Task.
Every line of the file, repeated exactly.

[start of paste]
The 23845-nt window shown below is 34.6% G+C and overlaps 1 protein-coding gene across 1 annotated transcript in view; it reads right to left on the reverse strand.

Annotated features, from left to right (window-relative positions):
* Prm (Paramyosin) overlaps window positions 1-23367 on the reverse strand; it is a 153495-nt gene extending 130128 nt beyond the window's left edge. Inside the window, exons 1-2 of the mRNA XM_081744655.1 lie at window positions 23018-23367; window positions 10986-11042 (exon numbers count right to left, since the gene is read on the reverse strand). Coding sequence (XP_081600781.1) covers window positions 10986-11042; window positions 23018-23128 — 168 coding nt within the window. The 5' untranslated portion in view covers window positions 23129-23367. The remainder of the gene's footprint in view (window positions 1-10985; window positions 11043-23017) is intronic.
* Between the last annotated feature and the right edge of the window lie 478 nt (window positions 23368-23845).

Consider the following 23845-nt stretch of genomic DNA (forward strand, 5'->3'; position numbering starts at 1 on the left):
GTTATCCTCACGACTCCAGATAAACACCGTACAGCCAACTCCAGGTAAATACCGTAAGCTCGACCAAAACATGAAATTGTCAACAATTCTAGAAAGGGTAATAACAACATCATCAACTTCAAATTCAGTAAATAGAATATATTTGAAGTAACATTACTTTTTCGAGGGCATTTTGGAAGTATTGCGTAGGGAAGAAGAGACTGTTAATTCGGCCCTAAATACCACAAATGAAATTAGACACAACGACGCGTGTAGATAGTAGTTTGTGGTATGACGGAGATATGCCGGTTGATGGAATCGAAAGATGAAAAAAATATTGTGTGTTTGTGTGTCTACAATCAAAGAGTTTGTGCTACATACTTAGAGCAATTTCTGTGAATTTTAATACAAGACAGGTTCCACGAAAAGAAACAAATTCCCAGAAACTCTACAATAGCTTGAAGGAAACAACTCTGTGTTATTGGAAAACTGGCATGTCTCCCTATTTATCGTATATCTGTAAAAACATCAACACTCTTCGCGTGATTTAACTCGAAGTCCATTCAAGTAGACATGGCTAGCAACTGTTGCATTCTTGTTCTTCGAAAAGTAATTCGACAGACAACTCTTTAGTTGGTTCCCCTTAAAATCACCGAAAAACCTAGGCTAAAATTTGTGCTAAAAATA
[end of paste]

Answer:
The 23845-nt window shown below is 34.6% G+C and overlaps 1 protein-coding gene across 1 annotated transcript in view; it reads right to left on the reverse strand.

Annotated features, from left to right (window-relative positions):
* Prm (Paramyosin) overlaps window positions 1-23367 on the reverse strand; it is a 153495-nt gene extending 130128 nt beyond the window's left edge. Inside the window, exons 1-2 of the mRNA XM_081744655.1 lie at window positions 23018-23367; window positions 10986-11042 (exon numbers count right to left, since the gene is read on the reverse strand). Coding sequence (XP_081600781.1) covers window positions 10986-11042; window positions 23018-23128 — 168 coding nt within the window. The 5' untranslated portion in view covers window positions 23129-23367. The remainder of the gene's footprint in view (window positions 1-10985; window positions 11043-23017) is intronic.
* Between the last annotated feature and the right edge of the window lie 478 nt (window positions 23368-23845).

Consider the following 23845-nt stretch of genomic DNA (forward strand, 5'->3'; position numbering starts at 1 on the left):
GTTATCCTCACGACTCCAGATAAACACCGTACAGCCAACTCCAGGTAAATACCGTAAGCTCGACCAAAACATGAAATTGTCAACAATTCTAGAAAGGGTAATAACAACATCATCAACTTCAAATTCAGTAAATAGAATATATTTGAAGTAACATTACTTTTTCGAGGGCATTTTGGAAGTATTGCGTAGGGAAGAAGAGACTGTTAATTCGGCCCTAAATACCACAAATGAAATTAGACACAACGACGCGTGTAGATAGTAGTTTGTGGTATGACGGAGATATGCCGGTTGATGGAATCGAAAGATGAAAAAAATATTGTGTGTTTGTGTGTCTACAATCAAAGAGTTTGTGCTACATACTTAGAGCAATTTCTGTGAATTTTAATACAAGACAGGTTCCACGAAAAGAAACAAATTCCCAGAAACTCTACAATAGCTTGAAGGAAACAACTCTGTGTTATTGGAAAACTGGCATGTCTCCCTATTTATCGTATATCTGTAAAAACATCAACACTCTTCGCGTGATTTAACTCGAAGTCCATTCAAGTAGACATGGCTAGCAACTGTTGCATTCTTGTTCTTCGAAAAGTAATTCGACAGACAACTCTTTAGTTGGTTCCCCTTAAAATCACCGAAAAACCTAGGCTAAAATTTGTGCTAAAAATA